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UC Davis Magazine

Volume 28 · Number 4 · Summer 2011

Alumni Profiles

Stephen Wampler

Photo: Erin Ambrose

Stephen Wampler

Occupation: CEO and President of the Stephen J. Wampler Foundation,

El Capitan: After six days, 3,000 feet and 20,000 pull-ups, Stephen Wampler '92 last September became the first person with cerebral palsy to scale El Capitan at Yosemite National Park. Wampler climbed El Capitan to support his Stephen J. Wampler Foundation, which sponsors a camp for children with disabilities, free of charge. "I knew I had to do something big to put the foundation on the map, and that was it," Wampler said. He spent over a year training, working up to five hours a day in the gym, six days a week. The story was picked up by ABC News with Diane Sawyer, and celebrities like Ellen Degeneres, Will Forte and Will Farrell publically supported his climb to the top.

Camp: From age 9 to 18, Wampler attended a Sierra Nevada summer camp for children with disabilities. There he was exposed to nature, wildlife, adventure and a new perspective on what his limitations were — or were not. "It was the difference between what I thought I could do and what I could do," he said. "Basically, it was the epiphany that I needed with my disability. It turned my whole life around."

Camp Wampler: After learning that his childhood camp had closed for financial reasons, Wampler and his wife, Elizabeth, decided to take a chance and reopened the facility in 2001. Since then, the camp has helped thousands of disabled children learn about their own potential. The camp has no electricity and no real physical structure other than a couple of toilets, according to Wampler. "They get that real camping type feel where they have to learn how to shelter build, how to identify plants and animals and learn about the natural surroundings," he said. "It allows them to learn about themselves."

Wampler is preparing to release a film about his journey up El Capitan and to speak around the country about his experience. He lives in Coronado with his wife of 16 years and their two children, Charlotte, 11, and Joseph, 10.

"Wanting more out of life, that's what I got out of camp. It taught me how to overcome obstacles, teaching me I can do whatever I wanted to do."

Christopher Markus and Stephen McFeely


Photo: scriptwriting duo

Christopher Markus and Stephen McFeely (Janna Giacoppo photo)

Occupation: Screenwriters whose credits include the television movie The Life and Death of Peter Sellers, which won them a 2005 Emmy; three Chronicles of Narnia films; and this summer's box-office release, Captain America: The First Avenger.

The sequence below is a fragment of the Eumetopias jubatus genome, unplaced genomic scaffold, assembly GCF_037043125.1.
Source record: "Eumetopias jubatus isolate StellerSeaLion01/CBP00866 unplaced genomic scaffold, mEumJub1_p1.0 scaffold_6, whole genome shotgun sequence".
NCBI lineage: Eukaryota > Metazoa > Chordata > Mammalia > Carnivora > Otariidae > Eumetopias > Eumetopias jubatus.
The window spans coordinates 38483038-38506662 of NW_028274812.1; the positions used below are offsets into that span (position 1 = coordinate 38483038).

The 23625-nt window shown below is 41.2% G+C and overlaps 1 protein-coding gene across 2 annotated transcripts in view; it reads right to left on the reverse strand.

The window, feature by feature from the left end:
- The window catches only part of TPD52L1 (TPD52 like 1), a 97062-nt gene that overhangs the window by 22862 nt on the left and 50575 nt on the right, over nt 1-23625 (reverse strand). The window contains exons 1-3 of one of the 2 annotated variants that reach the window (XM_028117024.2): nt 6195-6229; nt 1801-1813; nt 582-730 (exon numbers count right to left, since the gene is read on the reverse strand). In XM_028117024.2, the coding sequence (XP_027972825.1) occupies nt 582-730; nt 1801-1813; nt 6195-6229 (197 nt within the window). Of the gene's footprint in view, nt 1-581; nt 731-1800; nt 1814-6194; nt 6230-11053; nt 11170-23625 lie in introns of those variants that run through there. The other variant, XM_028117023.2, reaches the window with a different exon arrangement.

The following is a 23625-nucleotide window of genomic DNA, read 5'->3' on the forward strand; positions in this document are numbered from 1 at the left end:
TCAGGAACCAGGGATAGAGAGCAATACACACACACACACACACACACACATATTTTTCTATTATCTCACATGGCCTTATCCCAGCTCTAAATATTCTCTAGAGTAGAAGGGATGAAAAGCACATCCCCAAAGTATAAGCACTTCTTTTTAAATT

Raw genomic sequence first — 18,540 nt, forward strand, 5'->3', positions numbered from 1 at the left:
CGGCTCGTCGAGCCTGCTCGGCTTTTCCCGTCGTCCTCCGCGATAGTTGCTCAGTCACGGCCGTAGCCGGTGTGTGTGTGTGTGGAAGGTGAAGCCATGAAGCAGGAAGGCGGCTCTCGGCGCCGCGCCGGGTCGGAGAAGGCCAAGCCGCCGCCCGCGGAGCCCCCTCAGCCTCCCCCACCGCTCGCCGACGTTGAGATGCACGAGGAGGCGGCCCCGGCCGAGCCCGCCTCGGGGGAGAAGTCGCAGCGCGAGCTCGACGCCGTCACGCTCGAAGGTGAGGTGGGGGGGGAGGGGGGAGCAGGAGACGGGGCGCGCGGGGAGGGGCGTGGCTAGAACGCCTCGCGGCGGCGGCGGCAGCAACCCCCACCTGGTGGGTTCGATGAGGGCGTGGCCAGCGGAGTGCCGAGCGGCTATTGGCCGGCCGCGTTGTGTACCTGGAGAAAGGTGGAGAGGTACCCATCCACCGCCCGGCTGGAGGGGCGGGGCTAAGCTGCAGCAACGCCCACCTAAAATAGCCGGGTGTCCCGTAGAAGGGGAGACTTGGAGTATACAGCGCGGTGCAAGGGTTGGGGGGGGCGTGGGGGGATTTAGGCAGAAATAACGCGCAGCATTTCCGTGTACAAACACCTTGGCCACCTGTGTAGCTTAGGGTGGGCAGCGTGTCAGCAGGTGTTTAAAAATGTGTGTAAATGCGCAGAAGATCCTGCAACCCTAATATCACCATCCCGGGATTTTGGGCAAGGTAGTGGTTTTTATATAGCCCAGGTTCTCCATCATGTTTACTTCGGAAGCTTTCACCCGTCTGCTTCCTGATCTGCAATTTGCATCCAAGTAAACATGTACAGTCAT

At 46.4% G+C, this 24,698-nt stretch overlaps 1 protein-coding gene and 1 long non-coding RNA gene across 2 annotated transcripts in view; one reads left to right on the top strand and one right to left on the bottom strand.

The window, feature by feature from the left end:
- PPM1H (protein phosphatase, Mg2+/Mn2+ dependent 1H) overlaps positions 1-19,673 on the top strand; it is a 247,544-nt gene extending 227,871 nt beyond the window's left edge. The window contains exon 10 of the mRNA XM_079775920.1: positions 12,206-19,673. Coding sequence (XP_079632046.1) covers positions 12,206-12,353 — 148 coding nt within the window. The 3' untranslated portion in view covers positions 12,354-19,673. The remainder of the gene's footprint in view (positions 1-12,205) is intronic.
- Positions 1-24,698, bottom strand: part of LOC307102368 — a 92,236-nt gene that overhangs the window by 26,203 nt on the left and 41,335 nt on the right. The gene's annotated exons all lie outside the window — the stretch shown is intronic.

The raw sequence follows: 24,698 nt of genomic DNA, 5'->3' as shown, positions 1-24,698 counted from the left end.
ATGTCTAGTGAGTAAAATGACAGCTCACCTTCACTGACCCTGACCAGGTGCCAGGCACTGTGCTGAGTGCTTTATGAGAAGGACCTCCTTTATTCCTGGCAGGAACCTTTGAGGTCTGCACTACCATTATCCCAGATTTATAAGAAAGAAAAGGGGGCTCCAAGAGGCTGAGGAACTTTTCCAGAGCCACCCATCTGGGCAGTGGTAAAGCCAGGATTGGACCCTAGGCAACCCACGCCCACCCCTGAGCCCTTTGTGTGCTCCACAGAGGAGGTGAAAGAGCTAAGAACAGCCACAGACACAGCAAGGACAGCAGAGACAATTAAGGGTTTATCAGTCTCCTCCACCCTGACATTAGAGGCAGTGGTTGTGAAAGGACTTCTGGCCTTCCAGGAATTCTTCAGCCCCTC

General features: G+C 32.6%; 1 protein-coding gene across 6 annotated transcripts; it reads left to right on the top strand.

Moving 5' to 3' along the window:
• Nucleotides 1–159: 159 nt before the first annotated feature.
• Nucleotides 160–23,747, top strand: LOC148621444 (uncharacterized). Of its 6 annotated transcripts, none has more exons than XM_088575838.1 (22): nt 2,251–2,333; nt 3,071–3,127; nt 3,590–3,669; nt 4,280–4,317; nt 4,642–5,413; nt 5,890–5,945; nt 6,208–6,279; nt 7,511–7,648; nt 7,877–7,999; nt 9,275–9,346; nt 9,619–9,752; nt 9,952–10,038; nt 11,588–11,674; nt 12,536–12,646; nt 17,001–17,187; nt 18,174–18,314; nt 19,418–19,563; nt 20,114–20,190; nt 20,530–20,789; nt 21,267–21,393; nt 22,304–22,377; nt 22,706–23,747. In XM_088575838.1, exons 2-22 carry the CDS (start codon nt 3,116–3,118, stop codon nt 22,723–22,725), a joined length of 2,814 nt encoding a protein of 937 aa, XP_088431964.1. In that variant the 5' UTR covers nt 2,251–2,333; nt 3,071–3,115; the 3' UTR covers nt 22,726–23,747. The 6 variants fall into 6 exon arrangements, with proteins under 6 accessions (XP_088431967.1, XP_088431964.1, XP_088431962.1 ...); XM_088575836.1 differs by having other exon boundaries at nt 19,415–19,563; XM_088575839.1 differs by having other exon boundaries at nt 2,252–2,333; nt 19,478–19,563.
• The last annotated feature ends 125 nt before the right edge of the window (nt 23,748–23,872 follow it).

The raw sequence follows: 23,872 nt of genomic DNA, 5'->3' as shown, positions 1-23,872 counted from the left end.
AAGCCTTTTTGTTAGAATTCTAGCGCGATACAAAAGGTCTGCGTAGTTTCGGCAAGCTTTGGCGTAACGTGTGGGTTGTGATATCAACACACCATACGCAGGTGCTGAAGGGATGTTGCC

The birth of a writing duo: Christopher Markus and Stephen McFeely were each aspiring novelists when they started UC Davis' creative writing graduate program in fall 1994. Then they met each other — "He sort of fell from the sky," Markus joked about his writing partner — and they quickly came to the conclusion that their novelists' dreams were unrealistic. "We couldn't see how we could make [book] writing our full-time day job," McFeely said. Their new goal? Writing for Hollywood.

Carving a path: After earning their master's degrees in 1996, the friends drove to Los Angeles to begin working their way up the entertainment ladder. They each took jobs in the business, including answering phones at production companies. Through networking, they managed to get an agent and ultimately earned their first paying job in 1998, writing a script about a real-life Los Angeles murder. The movie was never made, but the job marked a turning point for Markus and McFeely's screenwriting careers. Within just a few years, major opportunities came knocking: The Life and Death of Peter Sellers was released in 2004; The Chronicles of Narnia: The Lion, the Witch, and the Wardrobe in 2005; You Kill Me, a comedy starring Ben Kingsley as an alcoholic hit man, 2007; The Chronicles of Narnia: Prince Caspian, 2008; The Chronicles of Narnia: The Voyage of the Dawn Treader, 2010; and Captain America: The First Avenger, scheduled to open July 22.

Adapting for the silver screen: After 15 years as co-writers, Markus and McFeely, both 41, say The Life and Death of Peter Sellers remains their favorite screenplay; the script was an adaption of a Roger Lewis book about the actor who portrayed the Pink Panther character Inspector Clouseau. "It was the first movie we ever had made," said Markus. "It was such a magical experience and got us a lot of exposure."

"When you're dealing with these big iconic works, there's a lot of responsibility that comes with [writing the scripts]." — Stephen McFeely, M.A. '96


John "Tico" McNutt

Photo: McNutt holding dog skull

John "Tico" McNutt

Occupation: Program director and principal investigator, Botswana Predator Conservation Trust